For beer, the world’s most consumed alcoholic beverage, refrigeration is a big part of the emissions equation. A 2008 study by the New Belgium Brewing Company, based in Fort Collins, Colo., found that the greenhouse gas emissions from one six-pack were about the same as driving a car nearly eight miles. The largest share of those emissions came from refrigeration. Craft beers must remain chilled to retain their flavor profile, experts say.
Another factor to consider is packaging materials. Is the beer in a glass bottle or a can? In the United States, the most environmentally friendly option is almost always the can. Not only is aluminum lighter to ship, but it’s more likely to be recycled.
According to Georgie Walker, co-author of a sustainability study for the Firestone Walker Brewing Company, her family’s business, it’s also important to look at the number of miles a beer has covered after being bottled. Then, buy local.
“It will be fresher,” Ms. Walker said. “It won’t be sitting in storage as long and won’t have the gas miles behind it.”
Shipping distance can also be an important consideration when choosing climate-friendly wine. A study by the Oregon Department of Environmental Quality, for example, found that transportation accounted for 13 percent of wine’s emissions in the state.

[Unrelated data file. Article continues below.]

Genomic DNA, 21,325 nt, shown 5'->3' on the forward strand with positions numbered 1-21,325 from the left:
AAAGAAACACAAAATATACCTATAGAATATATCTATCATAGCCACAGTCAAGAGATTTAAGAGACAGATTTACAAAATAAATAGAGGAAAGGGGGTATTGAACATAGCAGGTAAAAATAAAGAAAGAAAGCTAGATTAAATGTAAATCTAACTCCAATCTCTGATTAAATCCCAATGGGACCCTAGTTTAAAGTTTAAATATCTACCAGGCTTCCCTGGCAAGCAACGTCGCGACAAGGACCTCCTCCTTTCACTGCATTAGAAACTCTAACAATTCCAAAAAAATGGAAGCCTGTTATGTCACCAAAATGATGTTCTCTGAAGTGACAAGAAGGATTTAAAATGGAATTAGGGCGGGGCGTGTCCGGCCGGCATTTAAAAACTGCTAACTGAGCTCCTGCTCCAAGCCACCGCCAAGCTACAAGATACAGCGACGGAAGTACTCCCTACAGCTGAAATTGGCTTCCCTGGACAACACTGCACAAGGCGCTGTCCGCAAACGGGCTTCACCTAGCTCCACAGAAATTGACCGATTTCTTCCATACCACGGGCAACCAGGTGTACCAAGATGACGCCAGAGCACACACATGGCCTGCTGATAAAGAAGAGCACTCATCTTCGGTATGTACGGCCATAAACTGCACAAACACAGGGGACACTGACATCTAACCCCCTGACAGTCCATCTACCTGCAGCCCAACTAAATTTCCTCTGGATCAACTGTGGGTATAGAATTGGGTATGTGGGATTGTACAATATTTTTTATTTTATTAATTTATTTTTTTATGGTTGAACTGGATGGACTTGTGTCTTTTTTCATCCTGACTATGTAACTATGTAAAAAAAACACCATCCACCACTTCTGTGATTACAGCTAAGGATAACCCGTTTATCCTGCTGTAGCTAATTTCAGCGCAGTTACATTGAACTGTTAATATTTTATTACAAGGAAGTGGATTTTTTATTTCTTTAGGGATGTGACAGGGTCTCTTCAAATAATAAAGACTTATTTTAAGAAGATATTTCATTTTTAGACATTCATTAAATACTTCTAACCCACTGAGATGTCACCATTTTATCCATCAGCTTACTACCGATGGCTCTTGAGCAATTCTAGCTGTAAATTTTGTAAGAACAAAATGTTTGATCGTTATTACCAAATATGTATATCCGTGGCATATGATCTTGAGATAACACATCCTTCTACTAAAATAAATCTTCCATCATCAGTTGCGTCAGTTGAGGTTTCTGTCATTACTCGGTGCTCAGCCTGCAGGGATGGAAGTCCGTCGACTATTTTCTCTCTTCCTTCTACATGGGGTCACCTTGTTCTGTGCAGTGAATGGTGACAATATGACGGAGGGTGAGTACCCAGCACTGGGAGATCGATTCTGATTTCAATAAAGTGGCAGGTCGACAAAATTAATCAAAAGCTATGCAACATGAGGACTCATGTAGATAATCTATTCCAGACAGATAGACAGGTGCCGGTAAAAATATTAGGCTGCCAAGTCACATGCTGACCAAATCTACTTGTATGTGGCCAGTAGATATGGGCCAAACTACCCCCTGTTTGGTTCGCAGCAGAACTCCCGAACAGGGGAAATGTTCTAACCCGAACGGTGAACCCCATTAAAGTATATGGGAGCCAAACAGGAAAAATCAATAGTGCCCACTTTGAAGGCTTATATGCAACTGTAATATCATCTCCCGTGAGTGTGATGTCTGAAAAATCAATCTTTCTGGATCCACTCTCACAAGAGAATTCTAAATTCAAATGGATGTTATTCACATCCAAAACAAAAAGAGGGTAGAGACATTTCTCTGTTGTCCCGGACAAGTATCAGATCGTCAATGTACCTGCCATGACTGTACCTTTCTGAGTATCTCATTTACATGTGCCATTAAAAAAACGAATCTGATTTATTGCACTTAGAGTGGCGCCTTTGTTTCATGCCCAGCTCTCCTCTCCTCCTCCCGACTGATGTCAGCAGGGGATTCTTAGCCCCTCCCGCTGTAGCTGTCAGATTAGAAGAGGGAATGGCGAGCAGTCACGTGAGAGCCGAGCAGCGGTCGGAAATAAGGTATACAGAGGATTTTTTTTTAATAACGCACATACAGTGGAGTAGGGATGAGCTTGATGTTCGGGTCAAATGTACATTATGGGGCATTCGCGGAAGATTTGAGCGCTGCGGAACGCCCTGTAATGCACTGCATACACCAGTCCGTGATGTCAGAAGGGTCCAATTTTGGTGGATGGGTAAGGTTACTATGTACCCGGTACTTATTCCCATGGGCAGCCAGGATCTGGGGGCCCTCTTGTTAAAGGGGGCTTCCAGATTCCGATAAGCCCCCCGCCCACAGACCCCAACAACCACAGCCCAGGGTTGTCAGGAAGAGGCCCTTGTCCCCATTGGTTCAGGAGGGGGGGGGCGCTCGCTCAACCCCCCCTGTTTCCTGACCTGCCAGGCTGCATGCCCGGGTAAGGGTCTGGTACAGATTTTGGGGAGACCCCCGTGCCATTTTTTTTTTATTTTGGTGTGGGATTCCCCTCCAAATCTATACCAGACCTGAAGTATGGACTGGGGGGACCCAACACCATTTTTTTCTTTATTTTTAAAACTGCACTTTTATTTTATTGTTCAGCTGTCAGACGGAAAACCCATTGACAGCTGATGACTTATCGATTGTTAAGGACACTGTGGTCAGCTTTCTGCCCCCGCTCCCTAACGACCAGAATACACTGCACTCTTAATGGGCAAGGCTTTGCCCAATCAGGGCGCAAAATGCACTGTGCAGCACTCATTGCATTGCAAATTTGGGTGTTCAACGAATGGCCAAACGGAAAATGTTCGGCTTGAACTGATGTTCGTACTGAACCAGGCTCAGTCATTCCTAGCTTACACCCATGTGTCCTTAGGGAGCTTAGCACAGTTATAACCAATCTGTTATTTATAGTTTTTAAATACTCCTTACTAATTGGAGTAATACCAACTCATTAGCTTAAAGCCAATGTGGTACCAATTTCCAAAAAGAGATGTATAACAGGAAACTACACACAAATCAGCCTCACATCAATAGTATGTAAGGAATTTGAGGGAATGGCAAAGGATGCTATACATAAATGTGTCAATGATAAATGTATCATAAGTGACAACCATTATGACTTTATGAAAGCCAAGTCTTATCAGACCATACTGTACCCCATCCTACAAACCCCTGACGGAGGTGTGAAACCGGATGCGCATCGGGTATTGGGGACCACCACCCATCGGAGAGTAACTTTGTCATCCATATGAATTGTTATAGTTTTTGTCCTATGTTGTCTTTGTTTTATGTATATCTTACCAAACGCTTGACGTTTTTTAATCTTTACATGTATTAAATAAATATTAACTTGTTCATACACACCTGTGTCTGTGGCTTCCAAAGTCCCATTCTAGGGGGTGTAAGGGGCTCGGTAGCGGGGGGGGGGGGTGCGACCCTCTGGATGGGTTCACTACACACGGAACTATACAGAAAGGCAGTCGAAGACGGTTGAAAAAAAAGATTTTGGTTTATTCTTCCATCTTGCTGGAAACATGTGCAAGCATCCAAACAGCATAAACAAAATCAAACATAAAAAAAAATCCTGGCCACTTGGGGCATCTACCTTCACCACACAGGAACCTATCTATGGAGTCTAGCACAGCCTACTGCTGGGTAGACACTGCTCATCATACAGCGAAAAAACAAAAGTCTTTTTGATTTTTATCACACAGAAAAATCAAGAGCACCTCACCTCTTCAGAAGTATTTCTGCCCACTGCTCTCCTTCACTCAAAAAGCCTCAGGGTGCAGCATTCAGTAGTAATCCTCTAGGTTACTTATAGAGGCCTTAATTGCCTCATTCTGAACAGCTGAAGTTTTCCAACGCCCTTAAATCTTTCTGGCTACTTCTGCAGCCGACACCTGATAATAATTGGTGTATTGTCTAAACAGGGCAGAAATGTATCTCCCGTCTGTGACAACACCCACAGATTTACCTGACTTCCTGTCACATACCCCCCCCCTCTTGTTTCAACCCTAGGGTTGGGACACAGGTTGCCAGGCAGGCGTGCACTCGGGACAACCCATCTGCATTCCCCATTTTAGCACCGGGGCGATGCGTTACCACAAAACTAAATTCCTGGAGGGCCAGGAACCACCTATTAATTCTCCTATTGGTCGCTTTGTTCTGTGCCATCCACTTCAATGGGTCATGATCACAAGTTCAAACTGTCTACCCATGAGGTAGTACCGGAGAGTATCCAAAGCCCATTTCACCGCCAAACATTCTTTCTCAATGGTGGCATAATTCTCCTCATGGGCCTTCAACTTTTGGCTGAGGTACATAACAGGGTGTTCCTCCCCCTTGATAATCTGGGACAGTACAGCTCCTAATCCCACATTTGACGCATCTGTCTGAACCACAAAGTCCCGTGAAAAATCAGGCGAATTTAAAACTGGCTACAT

Generally, shipping by sea is better than train, and train is better than truck.
An easy way to assess the emissions in play is to consider the East Coast, West Coast divide. Wines from Chile, for instance, are often transported in giant vats via ship to the West Coast, where they are bottled and then moved to market. Those wines could be a sustainable option for, say, drinkers in Oregon, but not in New Hampshire.
Easterners, on the other hand, may be better off with French Burgundies that were shipped across the Atlantic. Many wine labels list origin and bottling details.